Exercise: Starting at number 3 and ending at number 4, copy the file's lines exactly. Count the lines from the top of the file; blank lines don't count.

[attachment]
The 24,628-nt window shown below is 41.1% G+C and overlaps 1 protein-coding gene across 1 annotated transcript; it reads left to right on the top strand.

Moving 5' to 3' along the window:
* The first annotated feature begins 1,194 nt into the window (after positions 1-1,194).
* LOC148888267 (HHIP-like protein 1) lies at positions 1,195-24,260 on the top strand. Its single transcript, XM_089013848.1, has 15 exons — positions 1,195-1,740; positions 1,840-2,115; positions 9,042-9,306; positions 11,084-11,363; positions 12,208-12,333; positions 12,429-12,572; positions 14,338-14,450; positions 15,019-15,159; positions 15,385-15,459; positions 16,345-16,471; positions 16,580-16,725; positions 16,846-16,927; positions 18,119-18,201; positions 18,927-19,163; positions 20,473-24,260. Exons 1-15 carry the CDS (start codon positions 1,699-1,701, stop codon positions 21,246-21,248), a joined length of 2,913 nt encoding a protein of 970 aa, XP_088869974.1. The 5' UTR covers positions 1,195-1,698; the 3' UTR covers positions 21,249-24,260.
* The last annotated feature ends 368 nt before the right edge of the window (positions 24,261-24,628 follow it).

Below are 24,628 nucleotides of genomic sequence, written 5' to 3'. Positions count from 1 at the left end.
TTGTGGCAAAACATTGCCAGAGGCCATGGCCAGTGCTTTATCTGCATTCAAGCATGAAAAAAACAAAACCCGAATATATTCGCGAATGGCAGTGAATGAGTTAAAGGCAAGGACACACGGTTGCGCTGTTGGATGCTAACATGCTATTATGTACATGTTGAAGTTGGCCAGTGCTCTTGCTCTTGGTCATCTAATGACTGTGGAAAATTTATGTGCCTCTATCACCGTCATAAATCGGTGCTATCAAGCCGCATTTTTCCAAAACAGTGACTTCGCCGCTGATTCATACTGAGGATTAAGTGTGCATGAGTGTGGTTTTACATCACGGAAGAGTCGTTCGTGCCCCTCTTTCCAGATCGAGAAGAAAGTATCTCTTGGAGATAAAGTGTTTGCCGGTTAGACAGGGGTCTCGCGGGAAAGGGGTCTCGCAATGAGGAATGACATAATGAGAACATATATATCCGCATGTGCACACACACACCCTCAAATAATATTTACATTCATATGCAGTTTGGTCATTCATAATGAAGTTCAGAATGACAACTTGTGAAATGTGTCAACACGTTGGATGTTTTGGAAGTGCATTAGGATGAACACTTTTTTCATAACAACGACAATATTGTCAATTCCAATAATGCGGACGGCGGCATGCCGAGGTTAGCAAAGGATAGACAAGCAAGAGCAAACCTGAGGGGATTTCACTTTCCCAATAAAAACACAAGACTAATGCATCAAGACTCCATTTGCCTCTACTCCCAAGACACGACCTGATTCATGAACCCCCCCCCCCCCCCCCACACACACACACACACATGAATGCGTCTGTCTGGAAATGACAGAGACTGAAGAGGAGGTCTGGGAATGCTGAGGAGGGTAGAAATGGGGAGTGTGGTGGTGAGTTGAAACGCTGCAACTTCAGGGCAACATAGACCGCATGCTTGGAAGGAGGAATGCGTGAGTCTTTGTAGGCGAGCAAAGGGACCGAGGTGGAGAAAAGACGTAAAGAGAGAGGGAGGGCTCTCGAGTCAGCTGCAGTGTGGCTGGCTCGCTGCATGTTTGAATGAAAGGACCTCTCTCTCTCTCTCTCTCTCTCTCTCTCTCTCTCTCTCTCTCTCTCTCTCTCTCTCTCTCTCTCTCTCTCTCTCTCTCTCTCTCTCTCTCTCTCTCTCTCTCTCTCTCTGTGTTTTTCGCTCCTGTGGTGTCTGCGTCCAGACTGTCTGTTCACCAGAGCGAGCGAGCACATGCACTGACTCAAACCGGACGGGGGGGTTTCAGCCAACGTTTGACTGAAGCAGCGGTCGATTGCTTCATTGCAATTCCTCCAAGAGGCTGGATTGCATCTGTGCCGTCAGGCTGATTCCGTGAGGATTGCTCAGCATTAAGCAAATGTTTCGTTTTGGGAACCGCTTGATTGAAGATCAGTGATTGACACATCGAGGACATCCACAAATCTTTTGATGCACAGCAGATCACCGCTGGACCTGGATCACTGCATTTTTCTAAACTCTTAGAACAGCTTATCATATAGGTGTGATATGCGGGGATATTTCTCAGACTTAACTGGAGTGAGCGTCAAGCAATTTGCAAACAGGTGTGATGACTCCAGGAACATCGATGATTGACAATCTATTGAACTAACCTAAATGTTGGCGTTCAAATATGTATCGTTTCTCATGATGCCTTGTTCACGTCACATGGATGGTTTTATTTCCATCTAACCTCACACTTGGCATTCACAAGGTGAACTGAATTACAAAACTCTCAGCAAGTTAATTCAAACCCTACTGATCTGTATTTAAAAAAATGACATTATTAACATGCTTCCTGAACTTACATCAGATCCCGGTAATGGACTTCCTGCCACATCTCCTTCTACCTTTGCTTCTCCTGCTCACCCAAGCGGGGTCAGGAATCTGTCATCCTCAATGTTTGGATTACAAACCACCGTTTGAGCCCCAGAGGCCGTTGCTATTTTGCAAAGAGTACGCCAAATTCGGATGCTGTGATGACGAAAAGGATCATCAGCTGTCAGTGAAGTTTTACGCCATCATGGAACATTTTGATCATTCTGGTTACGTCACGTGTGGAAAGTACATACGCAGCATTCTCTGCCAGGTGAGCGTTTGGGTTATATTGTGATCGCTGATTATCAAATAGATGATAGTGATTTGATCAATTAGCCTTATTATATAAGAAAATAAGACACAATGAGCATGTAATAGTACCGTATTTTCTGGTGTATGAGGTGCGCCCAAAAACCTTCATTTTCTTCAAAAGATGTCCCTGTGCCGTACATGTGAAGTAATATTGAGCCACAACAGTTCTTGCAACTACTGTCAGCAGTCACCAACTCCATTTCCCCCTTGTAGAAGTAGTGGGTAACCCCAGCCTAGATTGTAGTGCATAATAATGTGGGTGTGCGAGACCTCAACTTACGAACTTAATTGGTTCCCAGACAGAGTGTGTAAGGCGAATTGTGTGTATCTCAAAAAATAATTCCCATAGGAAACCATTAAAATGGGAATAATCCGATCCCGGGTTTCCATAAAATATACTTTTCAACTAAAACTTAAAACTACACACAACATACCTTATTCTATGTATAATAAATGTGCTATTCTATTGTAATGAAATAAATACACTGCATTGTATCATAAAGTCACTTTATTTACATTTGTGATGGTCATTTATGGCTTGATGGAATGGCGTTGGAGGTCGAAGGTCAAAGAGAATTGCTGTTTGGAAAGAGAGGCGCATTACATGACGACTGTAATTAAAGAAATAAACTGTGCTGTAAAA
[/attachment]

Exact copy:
* The first annotated feature begins 1,194 nt into the window (after positions 1-1,194).
* LOC148888267 (HHIP-like protein 1) lies at positions 1,195-24,260 on the top strand. Its single transcript, XM_089013848.1, has 15 exons — positions 1,195-1,740; positions 1,840-2,115; positions 9,042-9,306; positions 11,084-11,363; positions 12,208-12,333; positions 12,429-12,572; positions 14,338-14,450; positions 15,019-15,159; positions 15,385-15,459; positions 16,345-16,471; positions 16,580-16,725; positions 16,846-16,927; positions 18,119-18,201; positions 18,927-19,163; positions 20,473-24,260. Exons 1-15 carry the CDS (start codon positions 1,699-1,701, stop codon positions 21,246-21,248), a joined length of 2,913 nt encoding a protein of 970 aa, XP_088869974.1. The 5' UTR covers positions 1,195-1,698; the 3' UTR covers positions 21,249-24,260.